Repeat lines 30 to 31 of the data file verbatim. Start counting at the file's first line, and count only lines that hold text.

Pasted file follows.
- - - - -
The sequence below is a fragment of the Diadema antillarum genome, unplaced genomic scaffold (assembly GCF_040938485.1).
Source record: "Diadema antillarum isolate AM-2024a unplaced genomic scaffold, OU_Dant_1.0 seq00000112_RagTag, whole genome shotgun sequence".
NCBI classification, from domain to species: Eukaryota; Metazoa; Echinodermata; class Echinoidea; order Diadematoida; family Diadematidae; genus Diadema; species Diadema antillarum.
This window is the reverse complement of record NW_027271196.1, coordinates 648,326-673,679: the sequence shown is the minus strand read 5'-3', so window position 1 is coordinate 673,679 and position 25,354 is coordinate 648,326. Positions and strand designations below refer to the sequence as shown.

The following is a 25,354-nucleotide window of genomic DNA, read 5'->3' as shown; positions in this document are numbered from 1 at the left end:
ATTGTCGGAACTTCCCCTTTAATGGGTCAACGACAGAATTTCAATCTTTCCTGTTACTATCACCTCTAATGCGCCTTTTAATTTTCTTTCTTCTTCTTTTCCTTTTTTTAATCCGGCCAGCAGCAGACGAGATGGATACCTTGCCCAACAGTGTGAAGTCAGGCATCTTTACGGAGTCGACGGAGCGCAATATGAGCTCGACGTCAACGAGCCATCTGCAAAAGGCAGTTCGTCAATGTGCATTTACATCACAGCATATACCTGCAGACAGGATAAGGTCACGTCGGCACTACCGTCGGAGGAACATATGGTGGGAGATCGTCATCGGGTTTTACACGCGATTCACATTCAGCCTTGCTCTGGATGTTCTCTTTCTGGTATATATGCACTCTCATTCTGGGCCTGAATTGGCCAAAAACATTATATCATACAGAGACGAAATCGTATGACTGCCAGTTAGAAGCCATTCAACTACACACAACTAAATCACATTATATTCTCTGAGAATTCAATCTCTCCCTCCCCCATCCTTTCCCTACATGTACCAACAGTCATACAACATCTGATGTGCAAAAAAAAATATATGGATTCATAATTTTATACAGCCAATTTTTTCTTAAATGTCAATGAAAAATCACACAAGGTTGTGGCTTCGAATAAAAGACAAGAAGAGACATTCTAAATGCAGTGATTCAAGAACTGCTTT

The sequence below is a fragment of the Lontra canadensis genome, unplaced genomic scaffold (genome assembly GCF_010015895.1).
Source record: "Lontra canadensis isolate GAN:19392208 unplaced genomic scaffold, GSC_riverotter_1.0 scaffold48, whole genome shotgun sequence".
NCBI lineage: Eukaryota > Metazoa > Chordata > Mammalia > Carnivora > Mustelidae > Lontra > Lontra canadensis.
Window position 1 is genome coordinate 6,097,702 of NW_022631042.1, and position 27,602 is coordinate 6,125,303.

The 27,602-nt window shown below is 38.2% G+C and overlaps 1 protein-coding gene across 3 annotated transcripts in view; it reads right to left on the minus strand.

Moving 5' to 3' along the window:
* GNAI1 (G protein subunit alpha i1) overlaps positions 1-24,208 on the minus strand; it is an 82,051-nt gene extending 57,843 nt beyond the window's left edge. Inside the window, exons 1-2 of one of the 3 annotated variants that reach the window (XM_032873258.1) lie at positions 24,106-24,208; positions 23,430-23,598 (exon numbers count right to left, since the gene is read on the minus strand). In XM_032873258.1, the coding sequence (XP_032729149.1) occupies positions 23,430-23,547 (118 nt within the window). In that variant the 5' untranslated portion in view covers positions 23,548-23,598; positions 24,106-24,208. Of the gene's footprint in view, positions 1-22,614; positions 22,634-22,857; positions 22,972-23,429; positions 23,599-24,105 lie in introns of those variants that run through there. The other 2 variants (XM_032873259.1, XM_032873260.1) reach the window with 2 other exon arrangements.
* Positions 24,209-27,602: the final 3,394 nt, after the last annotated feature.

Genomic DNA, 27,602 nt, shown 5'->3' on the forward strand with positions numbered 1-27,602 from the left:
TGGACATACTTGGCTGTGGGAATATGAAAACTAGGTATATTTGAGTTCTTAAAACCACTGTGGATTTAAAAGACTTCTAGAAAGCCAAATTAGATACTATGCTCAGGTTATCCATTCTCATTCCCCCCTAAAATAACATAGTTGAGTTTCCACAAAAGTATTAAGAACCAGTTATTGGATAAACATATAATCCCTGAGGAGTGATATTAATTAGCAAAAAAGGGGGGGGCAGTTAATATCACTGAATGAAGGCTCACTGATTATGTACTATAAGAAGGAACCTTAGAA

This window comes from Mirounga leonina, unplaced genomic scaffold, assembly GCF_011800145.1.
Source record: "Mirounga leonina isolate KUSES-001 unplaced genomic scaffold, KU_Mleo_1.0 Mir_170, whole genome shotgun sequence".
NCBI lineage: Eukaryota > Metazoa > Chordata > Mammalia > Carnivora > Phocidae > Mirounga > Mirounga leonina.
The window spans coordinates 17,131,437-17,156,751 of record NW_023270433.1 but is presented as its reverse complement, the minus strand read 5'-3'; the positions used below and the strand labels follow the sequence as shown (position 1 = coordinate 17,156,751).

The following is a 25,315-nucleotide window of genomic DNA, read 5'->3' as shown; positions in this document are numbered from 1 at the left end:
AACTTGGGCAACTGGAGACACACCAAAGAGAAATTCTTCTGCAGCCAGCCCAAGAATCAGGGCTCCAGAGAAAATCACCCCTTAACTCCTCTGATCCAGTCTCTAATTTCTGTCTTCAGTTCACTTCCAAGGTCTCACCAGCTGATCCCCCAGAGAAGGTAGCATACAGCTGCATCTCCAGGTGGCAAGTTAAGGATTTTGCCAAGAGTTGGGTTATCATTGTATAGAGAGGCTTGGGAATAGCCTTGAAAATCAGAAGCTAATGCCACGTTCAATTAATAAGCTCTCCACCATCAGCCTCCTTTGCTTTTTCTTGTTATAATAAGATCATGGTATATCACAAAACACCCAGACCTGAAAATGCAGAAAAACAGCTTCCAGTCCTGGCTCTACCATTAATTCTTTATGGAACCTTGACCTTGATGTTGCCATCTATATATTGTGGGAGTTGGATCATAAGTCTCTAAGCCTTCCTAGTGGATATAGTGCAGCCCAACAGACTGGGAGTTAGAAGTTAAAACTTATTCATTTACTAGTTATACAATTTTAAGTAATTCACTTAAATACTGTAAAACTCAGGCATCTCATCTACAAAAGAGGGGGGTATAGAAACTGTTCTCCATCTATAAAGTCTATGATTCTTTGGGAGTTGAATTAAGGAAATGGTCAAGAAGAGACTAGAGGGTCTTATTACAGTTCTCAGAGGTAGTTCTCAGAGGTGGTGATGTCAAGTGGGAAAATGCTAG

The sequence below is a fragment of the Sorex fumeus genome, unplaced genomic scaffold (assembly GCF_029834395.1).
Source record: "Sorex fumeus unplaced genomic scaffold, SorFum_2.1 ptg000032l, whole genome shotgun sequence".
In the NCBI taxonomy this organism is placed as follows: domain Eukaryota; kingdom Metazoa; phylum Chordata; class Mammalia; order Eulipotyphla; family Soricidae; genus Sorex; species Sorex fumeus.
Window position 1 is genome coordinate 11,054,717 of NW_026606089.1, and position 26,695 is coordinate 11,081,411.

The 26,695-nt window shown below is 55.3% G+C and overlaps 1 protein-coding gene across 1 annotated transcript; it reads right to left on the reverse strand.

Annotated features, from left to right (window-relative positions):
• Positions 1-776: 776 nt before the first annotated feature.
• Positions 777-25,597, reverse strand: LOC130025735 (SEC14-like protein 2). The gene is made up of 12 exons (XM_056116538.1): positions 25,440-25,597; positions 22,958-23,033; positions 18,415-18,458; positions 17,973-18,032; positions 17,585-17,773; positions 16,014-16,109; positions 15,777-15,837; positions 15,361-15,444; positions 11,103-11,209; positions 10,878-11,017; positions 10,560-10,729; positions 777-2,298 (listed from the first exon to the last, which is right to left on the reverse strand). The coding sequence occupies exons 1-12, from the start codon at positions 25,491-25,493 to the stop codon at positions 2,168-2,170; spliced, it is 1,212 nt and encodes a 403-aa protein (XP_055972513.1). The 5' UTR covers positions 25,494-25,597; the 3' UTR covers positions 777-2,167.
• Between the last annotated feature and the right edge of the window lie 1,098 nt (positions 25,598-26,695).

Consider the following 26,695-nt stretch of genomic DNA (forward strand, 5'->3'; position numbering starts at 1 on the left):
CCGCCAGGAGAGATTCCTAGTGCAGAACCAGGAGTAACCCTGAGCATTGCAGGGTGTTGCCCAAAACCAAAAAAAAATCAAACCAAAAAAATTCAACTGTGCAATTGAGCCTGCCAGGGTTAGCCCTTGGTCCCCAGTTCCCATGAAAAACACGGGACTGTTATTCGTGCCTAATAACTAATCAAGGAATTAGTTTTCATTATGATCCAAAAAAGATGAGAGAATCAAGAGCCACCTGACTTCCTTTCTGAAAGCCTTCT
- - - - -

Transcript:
• Positions 777-25,597, reverse strand: LOC130025735 (SEC14-like protein 2). The gene is made up of 12 exons (XM_056116538.1): positions 25,440-25,597; positions 22,958-23,033; positions 18,415-18,458; positions 17,973-18,032; positions 17,585-17,773; positions 16,014-16,109; positions 15,777-15,837; positions 15,361-15,444; positions 11,103-11,209; positions 10,878-11,017; positions 10,560-10,729; positions 777-2,298 (listed from the first exon to the last, which is right to left on the reverse strand). The coding sequence occupies exons 1-12, from the start codon at positions 25,491-25,493 to the stop codon at positions 2,168-2,170; spliced, it is 1,212 nt and encodes a 403-aa protein (XP_055972513.1). The 5' UTR covers positions 25,494-25,597; the 3' UTR covers positions 777-2,167.
• Between the last annotated feature and the right edge of the window lie 1,098 nt (positions 25,598-26,695).